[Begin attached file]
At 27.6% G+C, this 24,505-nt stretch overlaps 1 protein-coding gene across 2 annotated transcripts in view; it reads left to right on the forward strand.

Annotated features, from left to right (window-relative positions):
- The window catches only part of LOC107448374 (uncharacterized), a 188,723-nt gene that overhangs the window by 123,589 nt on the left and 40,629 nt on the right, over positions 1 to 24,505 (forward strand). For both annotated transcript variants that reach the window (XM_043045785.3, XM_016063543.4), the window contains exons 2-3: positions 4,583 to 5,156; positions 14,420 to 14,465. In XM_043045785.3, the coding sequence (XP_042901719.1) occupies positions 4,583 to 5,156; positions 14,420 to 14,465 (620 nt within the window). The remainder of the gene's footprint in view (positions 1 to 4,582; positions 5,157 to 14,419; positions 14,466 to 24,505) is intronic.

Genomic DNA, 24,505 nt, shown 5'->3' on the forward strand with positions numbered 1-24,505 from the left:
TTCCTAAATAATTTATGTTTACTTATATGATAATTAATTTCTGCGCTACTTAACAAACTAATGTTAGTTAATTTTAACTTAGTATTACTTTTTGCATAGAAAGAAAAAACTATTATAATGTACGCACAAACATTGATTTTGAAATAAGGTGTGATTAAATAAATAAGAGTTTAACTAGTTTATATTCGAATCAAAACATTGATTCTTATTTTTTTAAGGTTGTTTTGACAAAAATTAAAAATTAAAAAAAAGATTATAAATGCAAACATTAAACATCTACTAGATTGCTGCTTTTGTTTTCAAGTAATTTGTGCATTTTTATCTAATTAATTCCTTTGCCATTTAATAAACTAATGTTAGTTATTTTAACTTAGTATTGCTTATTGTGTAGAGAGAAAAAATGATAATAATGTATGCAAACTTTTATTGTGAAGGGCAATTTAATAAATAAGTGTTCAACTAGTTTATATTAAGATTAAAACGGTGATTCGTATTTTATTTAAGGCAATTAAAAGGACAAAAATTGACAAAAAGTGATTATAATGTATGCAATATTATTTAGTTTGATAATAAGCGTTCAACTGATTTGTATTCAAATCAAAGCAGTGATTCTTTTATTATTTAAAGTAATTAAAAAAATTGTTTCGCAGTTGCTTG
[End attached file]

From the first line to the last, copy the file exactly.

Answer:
At 27.6% G+C, this 24,505-nt stretch overlaps 1 protein-coding gene across 2 annotated transcripts in view; it reads left to right on the forward strand.

Annotated features, from left to right (window-relative positions):
- The window catches only part of LOC107448374 (uncharacterized), a 188,723-nt gene that overhangs the window by 123,589 nt on the left and 40,629 nt on the right, over positions 1 to 24,505 (forward strand). For both annotated transcript variants that reach the window (XM_043045785.3, XM_016063543.4), the window contains exons 2-3: positions 4,583 to 5,156; positions 14,420 to 14,465. In XM_043045785.3, the coding sequence (XP_042901719.1) occupies positions 4,583 to 5,156; positions 14,420 to 14,465 (620 nt within the window). The remainder of the gene's footprint in view (positions 1 to 4,582; positions 5,157 to 14,419; positions 14,466 to 24,505) is intronic.

Genomic DNA, 24,505 nt, shown 5'->3' on the forward strand with positions numbered 1-24,505 from the left:
TTCCTAAATAATTTATGTTTACTTATATGATAATTAATTTCTGCGCTACTTAACAAACTAATGTTAGTTAATTTTAACTTAGTATTACTTTTTGCATAGAAAGAAAAAACTATTATAATGTACGCACAAACATTGATTTTGAAATAAGGTGTGATTAAATAAATAAGAGTTTAACTAGTTTATATTCGAATCAAAACATTGATTCTTATTTTTTTAAGGTTGTTTTGACAAAAATTAAAAATTAAAAAAAAGATTATAAATGCAAACATTAAACATCTACTAGATTGCTGCTTTTGTTTTCAAGTAATTTGTGCATTTTTATCTAATTAATTCCTTTGCCATTTAATAAACTAATGTTAGTTATTTTAACTTAGTATTGCTTATTGTGTAGAGAGAAAAAATGATAATAATGTATGCAAACTTTTATTGTGAAGGGCAATTTAATAAATAAGTGTTCAACTAGTTTATATTAAGATTAAAACGGTGATTCGTATTTTATTTAAGGCAATTAAAAGGACAAAAATTGACAAAAAGTGATTATAATGTATGCAATATTATTTAGTTTGATAATAAGCGTTCAACTGATTTGTATTCAAATCAAAGCAGTGATTCTTTTATTATTTAAAGTAATTAAAAAAATTGTTTCGCAGTTGCTTG